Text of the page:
Meet ‘Hi Accent’: the first job robot for Google Home

Sep 16, 2019
  • sales, marketing and service
  • professional services

As a member of the DEL20 community, Accent Jobs teamed up with delaware to launch the first-ever job robot for Google Home in Belgium. The result is ‘Hi Accent’, a chatbot that helps jobseekers look for suitable career opportunities just by talking to their smart devices. Since the start of the pilot project, ‘Hi Accent’ has evolved into a fully-fledged use case that strengthens Accent’s position as a leader in digital recruiting.

  • Challenge: House of HR, frontrunner in digital recruitment wanted to explore the next-generation digital channels and make a case for voice-powered digital recruiting.
  • Solution: A chatbot that helps jobseekers look for suitable career opportunities by talking to their smart devices, such as Google Home. It is particularly useful for people with impaired vision or motor skills.
  • Result: Job robot 'Hi Accent' provides a list of suitable job openings, based on information gathered from interaction with its users.

“Hi Accent, what job opportunities do you have for me today?” If House of HR has any say in the matter, this question will soon become standard breakfast conversation in many households. After asking a few questions that allow for a more fine-tuned selection, the chatbot will provide a list of suitable job openings. These can be either read aloud or sent to the user’s smartphone.

‘Hi Accent’ is designed to minimize the friction between jobseekers and recruiters. The result is a highly intuitive interaction that will please everyone and is particularly useful for people with impaired vision or motor skills.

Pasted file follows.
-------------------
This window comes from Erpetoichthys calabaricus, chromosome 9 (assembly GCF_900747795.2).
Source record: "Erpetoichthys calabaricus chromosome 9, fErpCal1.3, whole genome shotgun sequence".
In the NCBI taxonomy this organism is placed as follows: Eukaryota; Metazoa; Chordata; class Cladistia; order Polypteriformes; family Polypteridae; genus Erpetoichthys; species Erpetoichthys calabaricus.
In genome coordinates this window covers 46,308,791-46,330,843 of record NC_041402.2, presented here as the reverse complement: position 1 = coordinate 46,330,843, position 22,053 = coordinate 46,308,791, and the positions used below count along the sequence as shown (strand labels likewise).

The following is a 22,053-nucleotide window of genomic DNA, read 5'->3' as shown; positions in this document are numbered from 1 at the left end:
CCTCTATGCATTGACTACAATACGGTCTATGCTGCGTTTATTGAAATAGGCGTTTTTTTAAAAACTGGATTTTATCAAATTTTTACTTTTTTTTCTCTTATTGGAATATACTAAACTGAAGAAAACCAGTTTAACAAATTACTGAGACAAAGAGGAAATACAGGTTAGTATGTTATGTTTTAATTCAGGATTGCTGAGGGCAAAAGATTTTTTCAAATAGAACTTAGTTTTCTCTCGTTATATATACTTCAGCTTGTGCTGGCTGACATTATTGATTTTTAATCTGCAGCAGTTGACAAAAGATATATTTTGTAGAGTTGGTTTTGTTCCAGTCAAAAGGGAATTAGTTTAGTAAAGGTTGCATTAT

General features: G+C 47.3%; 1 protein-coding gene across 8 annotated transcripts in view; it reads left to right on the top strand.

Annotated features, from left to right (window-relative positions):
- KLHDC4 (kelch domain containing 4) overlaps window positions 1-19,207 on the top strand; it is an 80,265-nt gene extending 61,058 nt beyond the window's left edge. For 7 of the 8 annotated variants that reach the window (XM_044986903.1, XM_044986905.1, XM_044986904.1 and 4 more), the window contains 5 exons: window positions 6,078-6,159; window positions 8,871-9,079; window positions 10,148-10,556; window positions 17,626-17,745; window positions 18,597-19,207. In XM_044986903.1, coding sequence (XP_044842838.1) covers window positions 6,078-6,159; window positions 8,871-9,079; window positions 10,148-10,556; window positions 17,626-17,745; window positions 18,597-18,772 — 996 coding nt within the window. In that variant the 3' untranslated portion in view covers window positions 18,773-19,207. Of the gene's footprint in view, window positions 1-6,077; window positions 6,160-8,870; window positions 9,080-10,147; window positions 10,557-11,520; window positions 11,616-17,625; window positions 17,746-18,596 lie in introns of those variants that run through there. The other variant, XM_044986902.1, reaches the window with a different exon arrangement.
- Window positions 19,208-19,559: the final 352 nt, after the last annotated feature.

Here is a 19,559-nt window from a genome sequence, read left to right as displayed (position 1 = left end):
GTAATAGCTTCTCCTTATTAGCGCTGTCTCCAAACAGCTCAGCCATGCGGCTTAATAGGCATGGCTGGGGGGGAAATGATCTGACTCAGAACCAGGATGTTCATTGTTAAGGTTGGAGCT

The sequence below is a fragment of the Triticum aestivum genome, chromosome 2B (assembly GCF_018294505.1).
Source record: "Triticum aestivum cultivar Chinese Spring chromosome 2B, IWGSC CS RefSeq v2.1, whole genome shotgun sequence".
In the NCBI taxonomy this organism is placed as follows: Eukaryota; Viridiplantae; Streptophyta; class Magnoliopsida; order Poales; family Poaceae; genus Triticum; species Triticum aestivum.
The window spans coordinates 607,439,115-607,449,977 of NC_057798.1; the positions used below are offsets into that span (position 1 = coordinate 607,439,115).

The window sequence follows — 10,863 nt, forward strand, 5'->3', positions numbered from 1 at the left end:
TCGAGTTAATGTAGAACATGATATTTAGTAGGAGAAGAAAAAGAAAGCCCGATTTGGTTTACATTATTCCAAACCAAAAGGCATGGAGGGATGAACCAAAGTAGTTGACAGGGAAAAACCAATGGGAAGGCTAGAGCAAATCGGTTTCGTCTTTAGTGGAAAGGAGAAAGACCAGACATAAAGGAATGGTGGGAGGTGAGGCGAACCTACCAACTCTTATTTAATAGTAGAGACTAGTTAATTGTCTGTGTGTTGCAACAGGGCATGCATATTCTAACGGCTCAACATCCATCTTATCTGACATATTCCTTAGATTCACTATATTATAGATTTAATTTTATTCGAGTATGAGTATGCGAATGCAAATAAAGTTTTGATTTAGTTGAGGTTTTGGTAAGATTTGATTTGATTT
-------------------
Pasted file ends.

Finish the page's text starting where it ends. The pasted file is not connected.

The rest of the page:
Business talk

“House of HR launched their business case for ‘Hi Accent’ in Q3 2018 as part of the DEL20 program,” says Nick Thienpondt, Mobile, Web & IoT solution lead at delaware. “We thought it was an interesting idea from the start, so when it was selected by the DEL20 community, we were eager to explore it further.”

One of the core principles behind ‘Hi Accent’ is natural language processing (NLP): how computers understand (process and analyze) human language. “In Belgium, voice control hasn’t quite caught on yet, but this way of communicating with digital assistants is quickly gaining traction everywhere else in the world,” says Rens Bonnez, senior Mobile, Web & IoT consultant at delaware. “As a result, smart speakers like Alexa and Google Home are evolving rapidly. For House of HR, ‘Hi Accent’ is a way of staying ahead in this arms race and see how it can help optimize recruitment. For delaware and for the DEL20 community, the ‘Hi Accent’ project was a great way to explore the technical challenges and business opportunities of this market.”

For AI, intuitive interaction doesn’t come naturally

Chatbots, instant translation services, voice-activated personal assistants: NLP, or computational linguistics, is a major driver of today’s AI revolution. While the origin of this technology can be traced back as far as the 1950s (with ELIZA, the first chatbot, emerging in the 1960s), there’s still a lot of challenges to achieving a completely intuitive interaction. Rens explains what the challenges are.

  • Acronyms and synonyms: “Think about how many ways there are to, for example, confirm something. You can say ‘yes’, ‘sure’, ‘ok’ and so on. Often, a specific region has its own expressions as well. Things that mean one thing somewhere don’t necessarily mean the same thing somewhere else.”